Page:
There is also a single’s penalty in our tax laws. A single worker with $50,000 of income will pay higher taxes than a married couple with a single wage earner who earns $50,000 of income. The marginal tax rate for the single taxpayer is 22 percent compared with 12 percent for the married taxpayer. Almost half (47 percent) of black Americans are single, compared with just over a quarter of white (28 percent) and Hispanic (27 percent) Americans. As a result, black Americans are disproportionately paying the single’s penalty along with over a quarter of other taxpayers.

My proposed solution is a repeal of the joint return, which only entered the tax code in 1948. It would immediately eliminate the marriage penalty and single’s penalty currently being paid by hard working Americans. No longer would their extra tax dollars subsidize certain married taxpayers – that are disproportionately white. The repeal of the joint return would mean that black Americans currently paying higher taxes would have more money available to save towards building wealth. 


Tax Subsidies for Higher Education Contribute to the Black-White Racial Wealth Gap

Black college students leave college with more student loans than their white peers. The average black college graduate has $7,400 more in student loans than the average white college graduate. Four years after graduation however, black Americans owe an average of $52,726 in student debt compared with $28,006 for white college graduates. And the gap is present across income levels. Not even wealthy black taxpayers can protect their children from higher student loan debt. 

Wealthy black parents cannot protect their students from college debt the way their white peers can. Their children have higher student loan balances than their white peers. That is true because black wealthy parents hold assets differently from their white peers. They have more invested in their homes and less invested in the stock market. In addition, Direct PLUS loans which have higher interest rates, are also common among black families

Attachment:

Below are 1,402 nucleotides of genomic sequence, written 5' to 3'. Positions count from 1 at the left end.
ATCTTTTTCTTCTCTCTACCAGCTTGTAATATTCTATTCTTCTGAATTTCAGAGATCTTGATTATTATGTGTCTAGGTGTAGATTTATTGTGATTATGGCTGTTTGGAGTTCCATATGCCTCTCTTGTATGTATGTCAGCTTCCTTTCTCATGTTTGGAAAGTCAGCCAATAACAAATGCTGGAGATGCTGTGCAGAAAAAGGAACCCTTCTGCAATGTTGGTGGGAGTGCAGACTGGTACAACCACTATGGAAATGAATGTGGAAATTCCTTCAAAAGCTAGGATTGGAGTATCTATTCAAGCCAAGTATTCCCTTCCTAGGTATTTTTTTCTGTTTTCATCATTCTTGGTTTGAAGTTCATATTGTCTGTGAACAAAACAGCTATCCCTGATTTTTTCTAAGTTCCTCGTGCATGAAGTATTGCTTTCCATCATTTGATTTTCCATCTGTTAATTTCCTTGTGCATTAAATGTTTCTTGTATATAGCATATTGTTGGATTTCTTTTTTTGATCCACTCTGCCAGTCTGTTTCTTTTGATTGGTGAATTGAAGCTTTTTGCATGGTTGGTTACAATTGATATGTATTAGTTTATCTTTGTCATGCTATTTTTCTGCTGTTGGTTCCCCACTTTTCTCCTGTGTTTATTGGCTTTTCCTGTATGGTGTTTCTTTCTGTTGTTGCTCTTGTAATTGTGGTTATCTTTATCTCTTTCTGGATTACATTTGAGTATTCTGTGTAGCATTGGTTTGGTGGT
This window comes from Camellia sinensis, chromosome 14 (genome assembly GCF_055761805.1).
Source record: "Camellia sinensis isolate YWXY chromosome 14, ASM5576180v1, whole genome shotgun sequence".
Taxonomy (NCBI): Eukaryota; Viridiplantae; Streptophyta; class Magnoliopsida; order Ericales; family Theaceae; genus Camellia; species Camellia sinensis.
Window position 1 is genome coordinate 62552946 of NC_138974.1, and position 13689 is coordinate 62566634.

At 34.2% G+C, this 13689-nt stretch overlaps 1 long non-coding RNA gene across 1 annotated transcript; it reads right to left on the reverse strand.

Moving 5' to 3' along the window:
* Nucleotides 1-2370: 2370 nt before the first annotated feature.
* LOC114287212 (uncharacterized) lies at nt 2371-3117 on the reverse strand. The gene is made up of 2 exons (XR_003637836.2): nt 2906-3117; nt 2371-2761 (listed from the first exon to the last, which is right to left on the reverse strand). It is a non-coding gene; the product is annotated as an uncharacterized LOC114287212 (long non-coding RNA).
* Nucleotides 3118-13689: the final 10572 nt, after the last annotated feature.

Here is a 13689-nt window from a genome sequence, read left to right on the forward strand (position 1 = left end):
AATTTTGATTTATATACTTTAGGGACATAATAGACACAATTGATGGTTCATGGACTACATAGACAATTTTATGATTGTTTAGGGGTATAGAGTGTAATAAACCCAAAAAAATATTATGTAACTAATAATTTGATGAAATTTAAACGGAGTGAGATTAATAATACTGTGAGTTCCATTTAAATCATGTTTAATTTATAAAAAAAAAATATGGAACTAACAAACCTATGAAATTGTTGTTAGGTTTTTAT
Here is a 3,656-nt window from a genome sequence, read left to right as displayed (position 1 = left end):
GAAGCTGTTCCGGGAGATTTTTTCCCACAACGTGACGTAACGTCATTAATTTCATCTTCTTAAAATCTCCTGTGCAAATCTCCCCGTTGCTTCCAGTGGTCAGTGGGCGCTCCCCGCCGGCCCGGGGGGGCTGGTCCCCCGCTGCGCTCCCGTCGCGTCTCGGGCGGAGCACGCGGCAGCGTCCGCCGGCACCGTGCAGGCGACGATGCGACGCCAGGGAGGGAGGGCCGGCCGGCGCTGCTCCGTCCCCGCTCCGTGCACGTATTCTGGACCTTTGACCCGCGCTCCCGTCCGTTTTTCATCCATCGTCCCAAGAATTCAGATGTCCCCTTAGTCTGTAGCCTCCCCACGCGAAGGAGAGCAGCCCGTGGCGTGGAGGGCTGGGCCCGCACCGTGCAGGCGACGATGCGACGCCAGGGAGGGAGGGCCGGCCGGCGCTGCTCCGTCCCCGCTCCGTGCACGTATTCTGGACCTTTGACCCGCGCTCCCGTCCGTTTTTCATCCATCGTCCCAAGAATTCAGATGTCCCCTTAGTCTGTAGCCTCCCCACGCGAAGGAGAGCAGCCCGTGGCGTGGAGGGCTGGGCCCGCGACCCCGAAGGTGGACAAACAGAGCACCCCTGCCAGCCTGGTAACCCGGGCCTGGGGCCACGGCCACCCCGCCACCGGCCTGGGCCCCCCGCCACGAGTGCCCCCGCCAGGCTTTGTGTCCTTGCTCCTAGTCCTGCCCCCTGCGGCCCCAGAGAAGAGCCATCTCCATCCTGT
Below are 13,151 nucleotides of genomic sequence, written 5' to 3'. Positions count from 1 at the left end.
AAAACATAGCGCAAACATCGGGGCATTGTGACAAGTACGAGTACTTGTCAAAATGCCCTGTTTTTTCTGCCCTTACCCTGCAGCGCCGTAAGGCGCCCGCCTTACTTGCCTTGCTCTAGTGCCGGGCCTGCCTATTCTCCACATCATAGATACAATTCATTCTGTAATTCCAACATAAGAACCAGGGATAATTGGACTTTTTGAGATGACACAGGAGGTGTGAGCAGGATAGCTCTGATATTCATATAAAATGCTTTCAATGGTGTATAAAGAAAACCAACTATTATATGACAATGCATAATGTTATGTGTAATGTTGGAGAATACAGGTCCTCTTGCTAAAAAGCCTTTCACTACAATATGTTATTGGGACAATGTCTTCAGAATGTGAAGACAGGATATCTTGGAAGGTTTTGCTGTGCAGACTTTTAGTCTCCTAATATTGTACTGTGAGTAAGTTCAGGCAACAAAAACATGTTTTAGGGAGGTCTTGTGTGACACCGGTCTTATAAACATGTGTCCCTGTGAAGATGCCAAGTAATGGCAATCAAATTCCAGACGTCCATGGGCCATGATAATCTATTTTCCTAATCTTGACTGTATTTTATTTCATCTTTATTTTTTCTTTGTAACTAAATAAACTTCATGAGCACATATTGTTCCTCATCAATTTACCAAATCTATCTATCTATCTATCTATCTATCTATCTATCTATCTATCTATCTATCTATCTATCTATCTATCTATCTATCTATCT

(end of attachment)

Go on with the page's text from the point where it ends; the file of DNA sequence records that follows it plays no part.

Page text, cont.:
But why does black college debt grow over time, while white debt is paid off and reduced? 

Black college graduates are more likely to attend graduate school compared with their white peers (47 percent vs 38 percent) and more likely to have graduate school debt (40 percent vs 22 percent). Any college debt repayments will be deferred while the student is in graduate school increasing the principal balance over time. Coupled with income-based repayments which black college graduates use almost twice as much as their white counterparts. While created with the best of intentions, deferred debt and income-based repayments are contributing to an ever increasing black student debt problem. Tax policy does not help matters here. 

The deduction for interest on student loan debt is limited to $2,500 per return and subject to income limits. By my calculations, with black debt at $53,000 and white student debt at $28,000 in the first few years, black Americans are more likely to be unable to deduct all of their interest because it exceeds the $2,500 limit. White Americans on the other hand, are more likely to be eligible to deduct all of their interest. 

Student loan debt contributes to the racial wealth gap. Researchers have placed student debt at roughly 10 percent of the racial wealth gap when a college graduate is 25 years old, but by age 30-35, it explains about 25 percent of the gap.

I have two solutions: (i) increase Pell grants; and (ii) student debt forgiveness. 

According to the Center for Budget and Policy Priorities, “Pell covers just 29 percent of the average costs of tuition, fees, room, and board at public four-year colleges, … far below the 79 percent it covered in 1975.” Pell grants have obviously not kept up with the rising costs of college. Pell grants are awarded by income and roughly 70 percent of black college students receive them compared with 34 percent of white students. Increasing the amount of Pell grants should enable future generations of black college students to graduate with significantly less debt.